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The MTB Lab
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They have used the same stuff on railroad brakes, that is where the technology came from originally. I have a set of the SwissStop pads that have been pre-impregnated with the Silencer so I will try them out in the snow (not much rain currently). Until I try it it is unknown if it will help?
 

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ballbuster
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I don't agree

SteveUK said:
The problem I see is that, at least by my own reckoning, the majority of problems with noise/vibration on disc brakes is due to poor installation. Caliper instal and position/alignment is also vital for proper brake performance, but for some reason people seem to shy away from it, preferring to look for 'better' pads, larger/smaller rotors, different brakes or even, as we have here, some kind of magic spray.

The spray may well do what it claims to do, but a properly installed and properly functioning brake really shouldn't make the noises that the spray works to eliminate. There may well be a place for the SwissStop spray, particularly for riders who can't avoid riding in the wet - when most brakes tend to give the odd squeak before the brake heats up - but I wonder how many people will use it as a plaster over the faults in their equipment or set-up.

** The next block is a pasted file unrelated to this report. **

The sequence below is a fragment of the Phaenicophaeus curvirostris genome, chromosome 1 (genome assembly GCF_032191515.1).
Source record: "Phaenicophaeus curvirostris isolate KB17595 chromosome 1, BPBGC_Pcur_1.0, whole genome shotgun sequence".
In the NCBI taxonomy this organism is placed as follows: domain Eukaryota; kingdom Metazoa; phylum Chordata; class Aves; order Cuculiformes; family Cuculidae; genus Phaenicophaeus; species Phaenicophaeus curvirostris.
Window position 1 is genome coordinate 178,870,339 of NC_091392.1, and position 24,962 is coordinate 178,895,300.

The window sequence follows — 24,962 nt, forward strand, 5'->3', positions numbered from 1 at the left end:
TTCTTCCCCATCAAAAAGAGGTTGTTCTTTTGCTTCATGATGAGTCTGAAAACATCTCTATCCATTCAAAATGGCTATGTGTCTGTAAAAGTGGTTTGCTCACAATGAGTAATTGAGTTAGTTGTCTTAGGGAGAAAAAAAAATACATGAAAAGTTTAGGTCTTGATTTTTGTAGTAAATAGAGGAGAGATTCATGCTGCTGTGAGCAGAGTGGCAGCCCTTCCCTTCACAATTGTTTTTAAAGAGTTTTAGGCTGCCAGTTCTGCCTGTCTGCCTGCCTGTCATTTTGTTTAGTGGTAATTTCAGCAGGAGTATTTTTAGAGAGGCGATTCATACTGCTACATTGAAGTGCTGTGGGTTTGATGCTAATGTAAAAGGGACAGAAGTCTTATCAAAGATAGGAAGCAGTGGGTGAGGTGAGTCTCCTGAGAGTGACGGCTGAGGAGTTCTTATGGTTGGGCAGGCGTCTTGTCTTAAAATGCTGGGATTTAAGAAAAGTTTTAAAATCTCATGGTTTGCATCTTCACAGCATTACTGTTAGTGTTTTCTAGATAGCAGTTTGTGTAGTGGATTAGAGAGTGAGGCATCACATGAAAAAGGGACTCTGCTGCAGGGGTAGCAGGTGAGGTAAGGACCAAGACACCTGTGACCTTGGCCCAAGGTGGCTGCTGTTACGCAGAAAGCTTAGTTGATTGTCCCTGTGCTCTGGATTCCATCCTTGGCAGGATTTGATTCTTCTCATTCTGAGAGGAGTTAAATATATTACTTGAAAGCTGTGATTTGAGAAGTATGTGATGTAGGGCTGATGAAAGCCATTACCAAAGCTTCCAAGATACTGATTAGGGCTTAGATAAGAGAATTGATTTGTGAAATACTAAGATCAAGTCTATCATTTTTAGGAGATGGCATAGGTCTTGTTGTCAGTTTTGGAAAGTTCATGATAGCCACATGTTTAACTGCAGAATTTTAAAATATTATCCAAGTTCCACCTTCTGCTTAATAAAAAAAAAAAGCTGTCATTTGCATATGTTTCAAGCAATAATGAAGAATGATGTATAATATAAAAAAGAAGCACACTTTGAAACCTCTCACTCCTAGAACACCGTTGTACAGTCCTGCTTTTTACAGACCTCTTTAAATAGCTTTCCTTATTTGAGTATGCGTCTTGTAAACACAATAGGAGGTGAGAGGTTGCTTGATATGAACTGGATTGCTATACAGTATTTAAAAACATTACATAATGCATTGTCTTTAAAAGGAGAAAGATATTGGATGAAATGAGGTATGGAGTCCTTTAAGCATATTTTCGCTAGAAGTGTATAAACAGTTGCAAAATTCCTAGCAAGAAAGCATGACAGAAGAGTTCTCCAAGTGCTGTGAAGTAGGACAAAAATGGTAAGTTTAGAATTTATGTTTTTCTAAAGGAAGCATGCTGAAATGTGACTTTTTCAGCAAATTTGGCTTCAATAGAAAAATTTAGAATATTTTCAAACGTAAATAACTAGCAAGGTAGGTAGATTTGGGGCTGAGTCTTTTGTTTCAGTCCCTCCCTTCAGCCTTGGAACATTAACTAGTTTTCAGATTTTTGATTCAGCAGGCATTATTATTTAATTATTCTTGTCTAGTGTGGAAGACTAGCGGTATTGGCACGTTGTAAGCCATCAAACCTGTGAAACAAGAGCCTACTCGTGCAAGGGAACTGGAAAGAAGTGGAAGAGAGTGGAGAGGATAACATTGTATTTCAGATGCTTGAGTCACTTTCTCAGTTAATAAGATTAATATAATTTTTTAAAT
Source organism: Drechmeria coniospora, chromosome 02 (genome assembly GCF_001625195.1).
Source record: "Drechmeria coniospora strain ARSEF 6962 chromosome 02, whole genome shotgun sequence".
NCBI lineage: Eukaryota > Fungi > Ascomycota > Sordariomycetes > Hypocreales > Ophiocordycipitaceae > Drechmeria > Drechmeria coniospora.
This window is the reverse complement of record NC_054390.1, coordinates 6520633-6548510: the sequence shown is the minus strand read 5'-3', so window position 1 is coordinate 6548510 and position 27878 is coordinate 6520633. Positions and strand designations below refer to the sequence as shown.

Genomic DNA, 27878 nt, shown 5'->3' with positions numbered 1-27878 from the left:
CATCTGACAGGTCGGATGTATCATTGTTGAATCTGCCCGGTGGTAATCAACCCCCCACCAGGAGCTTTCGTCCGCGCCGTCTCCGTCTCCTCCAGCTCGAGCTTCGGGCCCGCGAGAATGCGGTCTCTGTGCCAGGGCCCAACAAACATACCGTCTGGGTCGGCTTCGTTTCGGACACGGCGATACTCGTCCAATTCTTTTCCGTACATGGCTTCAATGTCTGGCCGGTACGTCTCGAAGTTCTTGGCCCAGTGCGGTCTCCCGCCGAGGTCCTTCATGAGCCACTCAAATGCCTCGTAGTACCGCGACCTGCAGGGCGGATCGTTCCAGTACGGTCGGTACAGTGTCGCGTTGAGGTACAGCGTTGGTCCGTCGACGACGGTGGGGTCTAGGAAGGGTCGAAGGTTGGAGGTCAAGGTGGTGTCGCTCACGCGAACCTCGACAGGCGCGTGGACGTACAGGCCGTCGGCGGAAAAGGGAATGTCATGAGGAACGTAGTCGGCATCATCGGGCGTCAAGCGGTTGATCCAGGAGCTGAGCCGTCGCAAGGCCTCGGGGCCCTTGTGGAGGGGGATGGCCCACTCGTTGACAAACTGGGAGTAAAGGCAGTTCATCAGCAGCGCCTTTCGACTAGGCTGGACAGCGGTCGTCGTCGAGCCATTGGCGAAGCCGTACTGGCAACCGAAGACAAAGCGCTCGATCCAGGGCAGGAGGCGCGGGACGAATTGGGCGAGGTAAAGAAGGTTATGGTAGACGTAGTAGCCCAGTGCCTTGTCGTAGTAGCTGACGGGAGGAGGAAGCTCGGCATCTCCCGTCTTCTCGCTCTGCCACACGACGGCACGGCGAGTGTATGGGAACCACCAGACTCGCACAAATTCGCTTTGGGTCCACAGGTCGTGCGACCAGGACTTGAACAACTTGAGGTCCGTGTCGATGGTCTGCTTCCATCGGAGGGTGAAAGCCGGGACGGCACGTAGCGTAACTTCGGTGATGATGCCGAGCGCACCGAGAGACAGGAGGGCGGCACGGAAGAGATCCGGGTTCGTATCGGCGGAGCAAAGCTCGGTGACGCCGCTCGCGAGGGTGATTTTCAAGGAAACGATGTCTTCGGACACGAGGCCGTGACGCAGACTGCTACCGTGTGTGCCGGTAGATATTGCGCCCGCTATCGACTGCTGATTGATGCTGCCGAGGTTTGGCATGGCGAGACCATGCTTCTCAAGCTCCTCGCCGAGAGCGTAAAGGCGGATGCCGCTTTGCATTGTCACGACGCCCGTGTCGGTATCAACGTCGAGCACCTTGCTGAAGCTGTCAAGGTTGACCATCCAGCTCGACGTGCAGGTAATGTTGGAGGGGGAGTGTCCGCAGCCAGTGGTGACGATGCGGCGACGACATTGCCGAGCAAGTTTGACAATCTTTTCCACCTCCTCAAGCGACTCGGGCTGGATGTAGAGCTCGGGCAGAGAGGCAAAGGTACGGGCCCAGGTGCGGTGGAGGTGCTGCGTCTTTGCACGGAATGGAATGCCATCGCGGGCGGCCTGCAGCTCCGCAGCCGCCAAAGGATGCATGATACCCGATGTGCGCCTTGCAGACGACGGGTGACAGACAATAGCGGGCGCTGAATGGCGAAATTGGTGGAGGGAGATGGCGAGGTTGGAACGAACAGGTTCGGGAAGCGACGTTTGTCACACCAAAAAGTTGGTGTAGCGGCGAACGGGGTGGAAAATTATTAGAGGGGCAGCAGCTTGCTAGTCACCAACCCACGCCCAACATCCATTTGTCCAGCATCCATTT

I installed some Hope Minis with 185mm bubble rotors on my Monocog29er, and it howeled like crazy. It howelled so badly, I could feel it through the pedals and it tickled my feet. Alignment was dead on ballz perfect, and I even let the pads bed in a bit. I also messed with alignment and centering.

I put those same exact brakes back on my stumpjumper, and they were dead quiet. I tried stock pads and EBC Green pads, and they both had this problem.

It came down to how the brakes rung against the frame. The Monocog steel double diamond frame was perfectly tuned to the brakes, whereas the stumpjumper wasn't.

I put my Mono Minis with 160mm non-floating rotors, and it was quiet.
I'm not sure this spray would make any difference.

It is fair to say that some noise can be remedied with proper setup and adjustment, but not all.
 

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"It is fair to say that some noise can be remedied with proper setup and adjustment, but not all."

I thought I had impressed that with my post. You'll notice that I use terms such as "the majority of problems" and "properly functioning brake really shouldn't make the noises", rather than, for example, insisting that every single noise problem is caused by improper set-up and that it is impossible for a correctly installed brake to make unwanted noise.

My concern is that people will turn to the spray to 'solve' their brake noise, which will typically stem from poor alignment, and basically just end up with quiet yet under-performing brakes. The term "papering over the cracks" is one that springs to mind.